All Things Tax

All Things Tax

Like the title says, from the filing process and tax questions to tax policy and reform, you can search and share All Things Tax here. This is the place to find answers to all your general questions that don't fall under the other categories. And just a reminder: questions about software or online filing should be posted in DIY Products.

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Associate (Council Member)
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Registered: ‎12-17-2012

Demystifying Head of Household Status

You know you are the heart of your household, but would the IRS consider you the head of household? Which filing status you use determines the amount of your standard deduction and what tax rates are used to calculate your federal income tax. The head of household (HOH) filing status is more generous on both accounts than the Single filing status.

 

We’ve had a lot of questions in the community recently asking whether or not a member qualified as Head of Household. Determining head of household can be a tricky thing, so we asked Lynn Ebel from The Tax Institute to provide some guidance on determining if someone qualifies for Head of Household. Remember every tax situation is different so make sure to check with a tax professional if your situation is not clear-cut.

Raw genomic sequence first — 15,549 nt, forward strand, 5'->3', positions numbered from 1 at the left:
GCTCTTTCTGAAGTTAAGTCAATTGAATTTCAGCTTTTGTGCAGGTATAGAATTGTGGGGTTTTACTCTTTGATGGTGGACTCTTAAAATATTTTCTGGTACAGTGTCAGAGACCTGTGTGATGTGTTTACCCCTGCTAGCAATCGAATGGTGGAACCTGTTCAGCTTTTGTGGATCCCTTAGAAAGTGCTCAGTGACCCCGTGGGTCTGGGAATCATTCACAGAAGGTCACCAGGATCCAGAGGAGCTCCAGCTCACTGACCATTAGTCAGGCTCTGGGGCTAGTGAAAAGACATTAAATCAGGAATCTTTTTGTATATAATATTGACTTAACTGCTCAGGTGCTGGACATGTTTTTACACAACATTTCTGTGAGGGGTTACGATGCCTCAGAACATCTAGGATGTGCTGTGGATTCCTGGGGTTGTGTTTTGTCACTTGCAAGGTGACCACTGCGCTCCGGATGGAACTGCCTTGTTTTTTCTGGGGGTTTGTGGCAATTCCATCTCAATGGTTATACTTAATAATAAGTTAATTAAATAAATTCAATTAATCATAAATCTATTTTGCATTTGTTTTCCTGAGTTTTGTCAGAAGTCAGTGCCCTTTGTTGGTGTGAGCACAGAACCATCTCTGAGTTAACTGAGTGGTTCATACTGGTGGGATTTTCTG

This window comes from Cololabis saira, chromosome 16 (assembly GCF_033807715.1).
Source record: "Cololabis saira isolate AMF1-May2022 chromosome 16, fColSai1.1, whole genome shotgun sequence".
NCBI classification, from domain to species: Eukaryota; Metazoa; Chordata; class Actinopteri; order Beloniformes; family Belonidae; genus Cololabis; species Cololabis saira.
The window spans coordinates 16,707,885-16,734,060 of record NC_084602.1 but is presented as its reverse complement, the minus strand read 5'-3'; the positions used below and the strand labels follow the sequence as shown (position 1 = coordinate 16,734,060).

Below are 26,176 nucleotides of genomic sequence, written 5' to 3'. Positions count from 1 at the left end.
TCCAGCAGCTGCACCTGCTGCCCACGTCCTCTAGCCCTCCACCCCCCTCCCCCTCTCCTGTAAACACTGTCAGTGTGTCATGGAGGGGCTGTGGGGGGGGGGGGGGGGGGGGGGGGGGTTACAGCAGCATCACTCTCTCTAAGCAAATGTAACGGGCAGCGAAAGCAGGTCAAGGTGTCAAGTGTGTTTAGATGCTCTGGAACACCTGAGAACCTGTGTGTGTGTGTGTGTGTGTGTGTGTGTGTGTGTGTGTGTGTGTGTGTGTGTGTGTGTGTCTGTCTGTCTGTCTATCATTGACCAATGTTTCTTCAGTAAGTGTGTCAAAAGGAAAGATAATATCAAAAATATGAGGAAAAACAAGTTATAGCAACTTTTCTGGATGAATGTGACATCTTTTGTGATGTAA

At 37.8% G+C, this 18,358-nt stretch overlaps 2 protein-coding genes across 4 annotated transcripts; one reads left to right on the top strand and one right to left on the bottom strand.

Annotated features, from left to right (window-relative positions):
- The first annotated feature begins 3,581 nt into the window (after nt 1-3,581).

In order to file as head of household, you must meet all of these criteria:

 

1. You are unmarried or “considered unmarried” on the last day of the tax year.

  • If you were not married at all during the year or have a permanent court order of legal separation, divorce, or separate maintenance at midnight on December 31, you are unmarried and meet this requirement.
  • To be “considered unmarried” you must file a separate return from your spouse and have provided more than half of the cost for maintaining your home that year. Your home must also have been the residence of a child for more than half of the tax year. Additionally, your spouse must not have lived in the house at any time during the last six months of the year and temporary absence (job relocation, military deployment, temporary incarceration) does not count.

2.  You paid more than half the cost of maintaining the household for the year.

  • The costs that can be counted are rent, mortgage interest, real estate taxes, home insurance, property taxes, repairs, utilities and food eaten in the home.

3.  A qualifying child or qualifying relative lived with you for more than half of the year.

 

Believe it or not this is the short version of evaluating if you qualify as Head of Household. There are a number of other factors that can be considered as well. We’ve posted more information on this question on our Block Talk blog.

 

Still unsure whether or not you qualify as Head of Household? Share your questions here in the Community.

 

Thanks, JerryG

Community Manager


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